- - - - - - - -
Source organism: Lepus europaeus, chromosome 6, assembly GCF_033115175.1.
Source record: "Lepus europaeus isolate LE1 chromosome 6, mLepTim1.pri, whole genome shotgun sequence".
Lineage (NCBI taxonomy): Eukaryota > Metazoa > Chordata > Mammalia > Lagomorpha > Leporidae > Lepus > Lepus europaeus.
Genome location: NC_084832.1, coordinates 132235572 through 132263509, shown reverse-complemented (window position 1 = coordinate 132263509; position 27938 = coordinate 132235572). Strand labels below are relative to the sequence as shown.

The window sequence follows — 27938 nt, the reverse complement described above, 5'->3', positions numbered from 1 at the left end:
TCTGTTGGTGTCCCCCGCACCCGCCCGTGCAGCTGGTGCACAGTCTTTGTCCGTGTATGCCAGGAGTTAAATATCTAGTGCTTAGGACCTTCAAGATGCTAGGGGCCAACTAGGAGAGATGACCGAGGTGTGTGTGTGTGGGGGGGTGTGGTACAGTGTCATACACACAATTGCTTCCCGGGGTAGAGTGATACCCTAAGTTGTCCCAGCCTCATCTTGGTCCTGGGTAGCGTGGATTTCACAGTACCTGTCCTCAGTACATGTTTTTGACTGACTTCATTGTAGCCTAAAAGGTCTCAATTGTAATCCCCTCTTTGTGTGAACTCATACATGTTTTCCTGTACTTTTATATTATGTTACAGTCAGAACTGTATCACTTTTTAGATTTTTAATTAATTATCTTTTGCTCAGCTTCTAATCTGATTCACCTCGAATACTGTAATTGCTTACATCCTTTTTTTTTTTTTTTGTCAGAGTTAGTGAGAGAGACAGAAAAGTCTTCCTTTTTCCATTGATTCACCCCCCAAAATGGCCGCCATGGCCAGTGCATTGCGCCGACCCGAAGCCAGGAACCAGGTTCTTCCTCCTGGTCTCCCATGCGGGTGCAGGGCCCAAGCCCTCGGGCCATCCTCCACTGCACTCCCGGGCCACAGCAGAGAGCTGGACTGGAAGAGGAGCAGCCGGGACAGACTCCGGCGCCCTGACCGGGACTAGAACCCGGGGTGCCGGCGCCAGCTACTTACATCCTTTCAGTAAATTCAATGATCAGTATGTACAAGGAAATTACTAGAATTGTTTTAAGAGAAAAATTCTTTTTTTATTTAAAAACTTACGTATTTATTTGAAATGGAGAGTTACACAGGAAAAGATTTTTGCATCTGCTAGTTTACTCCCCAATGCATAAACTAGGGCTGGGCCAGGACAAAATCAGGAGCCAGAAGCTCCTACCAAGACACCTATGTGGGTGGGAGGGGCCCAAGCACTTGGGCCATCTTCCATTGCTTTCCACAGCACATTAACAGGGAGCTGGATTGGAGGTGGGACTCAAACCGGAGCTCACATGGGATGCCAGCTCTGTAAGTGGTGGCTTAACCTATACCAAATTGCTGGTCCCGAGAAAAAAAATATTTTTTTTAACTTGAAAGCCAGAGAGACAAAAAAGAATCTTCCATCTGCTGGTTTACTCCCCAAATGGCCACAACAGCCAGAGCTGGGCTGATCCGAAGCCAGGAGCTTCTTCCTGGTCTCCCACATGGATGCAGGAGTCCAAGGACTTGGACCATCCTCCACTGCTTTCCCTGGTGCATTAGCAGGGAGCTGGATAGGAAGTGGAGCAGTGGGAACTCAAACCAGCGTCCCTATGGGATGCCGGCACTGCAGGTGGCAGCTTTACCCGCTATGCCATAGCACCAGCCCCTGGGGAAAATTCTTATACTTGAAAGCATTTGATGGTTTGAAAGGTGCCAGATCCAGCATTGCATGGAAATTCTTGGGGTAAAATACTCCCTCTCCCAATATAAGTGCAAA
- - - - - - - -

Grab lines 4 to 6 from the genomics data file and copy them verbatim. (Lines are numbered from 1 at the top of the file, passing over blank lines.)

Genome location: NC_084832.1, coordinates 132235572 through 132263509, shown reverse-complemented (window position 1 = coordinate 132263509; position 27938 = coordinate 132235572). Strand labels below are relative to the sequence as shown.

The window sequence follows — 27938 nt, the reverse complement described above, 5'->3', positions numbered from 1 at the left end:
TCTGTTGGTGTCCCCCGCACCCGCCCGTGCAGCTGGTGCACAGTCTTTGTCCGTGTATGCCAGGAGTTAAATATCTAGTGCTTAGGACCTTCAAGATGCTAGGGGCCAACTAGGAGAGATGACCGAGGTGTGTGTGTGTGGGGGGGTGTGGTACAGTGTCATACACACAATTGCTTCCCGGGGTAGAGTGATACCCTAAGTTGTCCCAGCCTCATCTTGGTCCTGGGTAGCGTGGATTTCACAGTACCTGTCCTCAGTACATGTTTTTGACTGACTTCATTGTAGCCTAAAAGGTCTCAATTGTAATCCCCTCTTTGTGTGAACTCATACATGTTTTCCTGTACTTTTATATTATGTTACAGTCAGAACTGTATCACTTTTTAGATTTTTAATTAATTATCTTTTGCTCAGCTTCTAATCTGATTCACCTCGAATACTGTAATTGCTTACATCCTTTTTTTTTTTTTTTGTCAGAGTTAGTGAGAGAGACAGAAAAGTCTTCCTTTTTCCATTGATTCACCCCCCAAAATGGCCGCCATGGCCAGTGCATTGCGCCGACCCGAAGCCAGGAACCAGGTTCTTCCTCCTGGTCTCCCATGCGGGTGCAGGGCCCAAGCCCTCGGGCCATCCTCCACTGCACTCCCGGGCCACAGCAGAGAGCTGGACTGGAAGAGGAGCAGCCGGGACAGACTCCGGCGCCCTGACCGGGACTAGAACCCGGGGTGCCGGCGCCAGCTACTTACATCCTTTCAGTAAATTCAATGATCAGTATGTACAAGGAAATTACTAGAATTGTTTTAAGAGAAAAATTCTTTTTTTATTTAAAAACTTACGTATTTATTTGAAATGGAGAGTTACACAGGAAAAGATTTTTGCATCTGCTAGTTTACTCCCCAATGCATAAACTAGGGCTGGGCCAGGACAAAATCAGGAGCCAGAAGCTCCTACCAAGACACCTATGTGGGTGGGAGGGGCCCAAGCACTTGGGCCATCTTCCATTGCTTTCCACAGCACATTAACAGGGAGCTGGATTGGAGGTGGGACTCAAACCGGAGCTCACATGGGATGCCAGCTCTGTAAGTGGTGGCTTAACCTATACCAAATTGCTGGTCCCGAGAAAAAAAATATTTTTTTTAACTTGAAAGCCAGAGAGACAAAAAAGAATCTTCCATCTGCTGGTTTACTCCCCAAATGGCCACAACAGCCAGAGCTGGGCTGATCCGAAGCCAGGAGCTTCTTCCTGGTCTCCCACATGGATGCAGGAGTCCAAGGACTTGGACCATCCTCCACTGCTTTCCCTGGTGCATTAGCAGGGAGCTGGATAGGAAGTGGAGCAGTGGGAACTCAAACCAGCGTCCCTATGGGATGCCGGCACTGCAGGTGGCAGCTTTACCCGCTATGCCATAGCACCAGCCCCTGGGGAAAATTCTTATACTTGAAAGCATTTGATGGTTTGAAAGGTGCCAGATCCAGCATTGCATGGAAATTCTTGGGGTAAAATACTCCCTCTCCCAATATAAGTGCAAA